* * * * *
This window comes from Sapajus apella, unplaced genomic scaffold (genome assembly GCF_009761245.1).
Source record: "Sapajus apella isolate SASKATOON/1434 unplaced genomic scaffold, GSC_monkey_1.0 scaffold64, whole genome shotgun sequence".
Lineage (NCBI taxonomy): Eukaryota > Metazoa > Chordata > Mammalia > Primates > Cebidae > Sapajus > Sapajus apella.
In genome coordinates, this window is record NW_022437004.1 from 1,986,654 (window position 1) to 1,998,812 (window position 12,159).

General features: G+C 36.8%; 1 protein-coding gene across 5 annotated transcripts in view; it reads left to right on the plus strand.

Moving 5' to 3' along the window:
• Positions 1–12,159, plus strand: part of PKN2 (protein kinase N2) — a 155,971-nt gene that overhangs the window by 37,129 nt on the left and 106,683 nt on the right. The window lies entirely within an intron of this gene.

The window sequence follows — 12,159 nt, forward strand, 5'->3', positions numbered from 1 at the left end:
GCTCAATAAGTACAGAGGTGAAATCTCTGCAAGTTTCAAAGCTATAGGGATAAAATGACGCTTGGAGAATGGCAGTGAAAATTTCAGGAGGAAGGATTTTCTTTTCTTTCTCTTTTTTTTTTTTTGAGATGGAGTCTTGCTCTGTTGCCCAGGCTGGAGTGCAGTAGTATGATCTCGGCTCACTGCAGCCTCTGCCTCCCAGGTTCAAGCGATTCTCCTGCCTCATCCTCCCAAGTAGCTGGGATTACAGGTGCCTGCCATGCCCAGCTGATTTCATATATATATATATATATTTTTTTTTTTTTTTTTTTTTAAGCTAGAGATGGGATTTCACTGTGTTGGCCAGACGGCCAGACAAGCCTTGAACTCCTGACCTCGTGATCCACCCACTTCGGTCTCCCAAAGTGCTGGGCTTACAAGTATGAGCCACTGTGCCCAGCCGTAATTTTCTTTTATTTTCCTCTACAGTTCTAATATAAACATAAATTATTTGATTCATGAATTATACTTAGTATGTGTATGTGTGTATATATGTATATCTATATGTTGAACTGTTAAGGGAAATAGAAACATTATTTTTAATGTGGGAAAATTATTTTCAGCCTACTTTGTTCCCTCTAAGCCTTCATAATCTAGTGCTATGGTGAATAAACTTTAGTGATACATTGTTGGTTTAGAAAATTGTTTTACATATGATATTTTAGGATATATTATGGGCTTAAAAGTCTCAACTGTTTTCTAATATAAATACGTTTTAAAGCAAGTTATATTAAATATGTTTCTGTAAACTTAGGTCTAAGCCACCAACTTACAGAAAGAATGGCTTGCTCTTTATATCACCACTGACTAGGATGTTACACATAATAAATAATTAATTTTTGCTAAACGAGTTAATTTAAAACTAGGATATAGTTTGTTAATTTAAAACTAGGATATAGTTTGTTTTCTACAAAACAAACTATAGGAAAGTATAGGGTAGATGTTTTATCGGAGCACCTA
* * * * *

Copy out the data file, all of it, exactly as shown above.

This window comes from Sapajus apella, unplaced genomic scaffold (genome assembly GCF_009761245.1).
Source record: "Sapajus apella isolate SASKATOON/1434 unplaced genomic scaffold, GSC_monkey_1.0 scaffold64, whole genome shotgun sequence".
Lineage (NCBI taxonomy): Eukaryota > Metazoa > Chordata > Mammalia > Primates > Cebidae > Sapajus > Sapajus apella.
In genome coordinates, this window is record NW_022437004.1 from 1,986,654 (window position 1) to 1,998,812 (window position 12,159).

General features: G+C 36.8%; 1 protein-coding gene across 5 annotated transcripts in view; it reads left to right on the plus strand.

Moving 5' to 3' along the window:
• Positions 1–12,159, plus strand: part of PKN2 (protein kinase N2) — a 155,971-nt gene that overhangs the window by 37,129 nt on the left and 106,683 nt on the right. The window lies entirely within an intron of this gene.

The window sequence follows — 12,159 nt, forward strand, 5'->3', positions numbered from 1 at the left end:
GCTCAATAAGTACAGAGGTGAAATCTCTGCAAGTTTCAAAGCTATAGGGATAAAATGACGCTTGGAGAATGGCAGTGAAAATTTCAGGAGGAAGGATTTTCTTTTCTTTCTCTTTTTTTTTTTTTGAGATGGAGTCTTGCTCTGTTGCCCAGGCTGGAGTGCAGTAGTATGATCTCGGCTCACTGCAGCCTCTGCCTCCCAGGTTCAAGCGATTCTCCTGCCTCATCCTCCCAAGTAGCTGGGATTACAGGTGCCTGCCATGCCCAGCTGATTTCATATATATATATATATATTTTTTTTTTTTTTTTTTTTTAAGCTAGAGATGGGATTTCACTGTGTTGGCCAGACGGCCAGACAAGCCTTGAACTCCTGACCTCGTGATCCACCCACTTCGGTCTCCCAAAGTGCTGGGCTTACAAGTATGAGCCACTGTGCCCAGCCGTAATTTTCTTTTATTTTCCTCTACAGTTCTAATATAAACATAAATTATTTGATTCATGAATTATACTTAGTATGTGTATGTGTGTATATATGTATATCTATATGTTGAACTGTTAAGGGAAATAGAAACATTATTTTTAATGTGGGAAAATTATTTTCAGCCTACTTTGTTCCCTCTAAGCCTTCATAATCTAGTGCTATGGTGAATAAACTTTAGTGATACATTGTTGGTTTAGAAAATTGTTTTACATATGATATTTTAGGATATATTATGGGCTTAAAAGTCTCAACTGTTTTCTAATATAAATACGTTTTAAAGCAAGTTATATTAAATATGTTTCTGTAAACTTAGGTCTAAGCCACCAACTTACAGAAAGAATGGCTTGCTCTTTATATCACCACTGACTAGGATGTTACACATAATAAATAATTAATTTTTGCTAAACGAGTTAATTTAAAACTAGGATATAGTTTGTTAATTTAAAACTAGGATATAGTTTGTTTTCTACAAAACAAACTATAGGAAAGTATAGGGTAGATGTTTTATCGGAGCACCTA